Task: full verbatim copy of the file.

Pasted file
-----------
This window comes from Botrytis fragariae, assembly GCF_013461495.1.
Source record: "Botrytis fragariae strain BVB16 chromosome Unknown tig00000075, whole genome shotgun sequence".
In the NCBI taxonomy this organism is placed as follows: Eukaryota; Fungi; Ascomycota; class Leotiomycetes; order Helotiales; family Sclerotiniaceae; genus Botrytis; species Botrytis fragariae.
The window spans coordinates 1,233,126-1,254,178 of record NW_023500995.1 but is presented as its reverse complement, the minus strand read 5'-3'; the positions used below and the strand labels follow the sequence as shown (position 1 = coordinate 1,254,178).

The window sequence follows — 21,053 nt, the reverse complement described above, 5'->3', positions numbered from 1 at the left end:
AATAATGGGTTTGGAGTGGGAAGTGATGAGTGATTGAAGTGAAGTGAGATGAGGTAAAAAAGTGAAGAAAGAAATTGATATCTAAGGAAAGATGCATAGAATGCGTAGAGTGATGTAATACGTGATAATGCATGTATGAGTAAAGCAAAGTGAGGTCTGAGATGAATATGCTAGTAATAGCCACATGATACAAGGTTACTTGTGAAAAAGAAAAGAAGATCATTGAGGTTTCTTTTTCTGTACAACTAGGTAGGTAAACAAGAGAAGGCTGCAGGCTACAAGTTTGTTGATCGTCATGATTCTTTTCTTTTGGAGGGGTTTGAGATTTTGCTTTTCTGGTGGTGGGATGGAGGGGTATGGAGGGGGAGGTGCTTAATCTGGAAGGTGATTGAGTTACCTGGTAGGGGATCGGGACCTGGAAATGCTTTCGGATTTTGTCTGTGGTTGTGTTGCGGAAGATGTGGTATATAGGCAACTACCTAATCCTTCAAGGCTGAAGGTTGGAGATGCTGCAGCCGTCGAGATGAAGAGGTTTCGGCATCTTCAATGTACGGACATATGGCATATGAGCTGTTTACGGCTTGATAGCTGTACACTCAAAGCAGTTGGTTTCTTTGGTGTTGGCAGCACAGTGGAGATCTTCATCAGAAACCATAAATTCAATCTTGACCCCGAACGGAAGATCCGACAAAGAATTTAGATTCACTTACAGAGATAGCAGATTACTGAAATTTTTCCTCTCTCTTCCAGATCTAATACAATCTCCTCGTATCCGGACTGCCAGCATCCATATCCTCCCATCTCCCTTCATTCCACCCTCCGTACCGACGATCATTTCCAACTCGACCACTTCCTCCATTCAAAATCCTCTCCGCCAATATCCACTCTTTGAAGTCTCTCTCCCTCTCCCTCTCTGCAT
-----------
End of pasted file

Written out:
This window comes from Botrytis fragariae, assembly GCF_013461495.1.
Source record: "Botrytis fragariae strain BVB16 chromosome Unknown tig00000075, whole genome shotgun sequence".
In the NCBI taxonomy this organism is placed as follows: Eukaryota; Fungi; Ascomycota; class Leotiomycetes; order Helotiales; family Sclerotiniaceae; genus Botrytis; species Botrytis fragariae.
The window spans coordinates 1,233,126-1,254,178 of record NW_023500995.1 but is presented as its reverse complement, the minus strand read 5'-3'; the positions used below and the strand labels follow the sequence as shown (position 1 = coordinate 1,254,178).

The window sequence follows — 21,053 nt, the reverse complement described above, 5'->3', positions numbered from 1 at the left end:
AATAATGGGTTTGGAGTGGGAAGTGATGAGTGATTGAAGTGAAGTGAGATGAGGTAAAAAAGTGAAGAAAGAAATTGATATCTAAGGAAAGATGCATAGAATGCGTAGAGTGATGTAATACGTGATAATGCATGTATGAGTAAAGCAAAGTGAGGTCTGAGATGAATATGCTAGTAATAGCCACATGATACAAGGTTACTTGTGAAAAAGAAAAGAAGATCATTGAGGTTTCTTTTTCTGTACAACTAGGTAGGTAAACAAGAGAAGGCTGCAGGCTACAAGTTTGTTGATCGTCATGATTCTTTTCTTTTGGAGGGGTTTGAGATTTTGCTTTTCTGGTGGTGGGATGGAGGGGTATGGAGGGGGAGGTGCTTAATCTGGAAGGTGATTGAGTTACCTGGTAGGGGATCGGGACCTGGAAATGCTTTCGGATTTTGTCTGTGGTTGTGTTGCGGAAGATGTGGTATATAGGCAACTACCTAATCCTTCAAGGCTGAAGGTTGGAGATGCTGCAGCCGTCGAGATGAAGAGGTTTCGGCATCTTCAATGTACGGACATATGGCATATGAGCTGTTTACGGCTTGATAGCTGTACACTCAAAGCAGTTGGTTTCTTTGGTGTTGGCAGCACAGTGGAGATCTTCATCAGAAACCATAAATTCAATCTTGACCCCGAACGGAAGATCCGACAAAGAATTTAGATTCACTTACAGAGATAGCAGATTACTGAAATTTTTCCTCTCTCTTCCAGATCTAATACAATCTCCTCGTATCCGGACTGCCAGCATCCATATCCTCCCATCTCCCTTCATTCCACCCTCCGTACCGACGATCATTTCCAACTCGACCACTTCCTCCATTCAAAATCCTCTCCGCCAATATCCACTCTTTGAAGTCTCTCTCCCTCTCCCTCTCTGCAT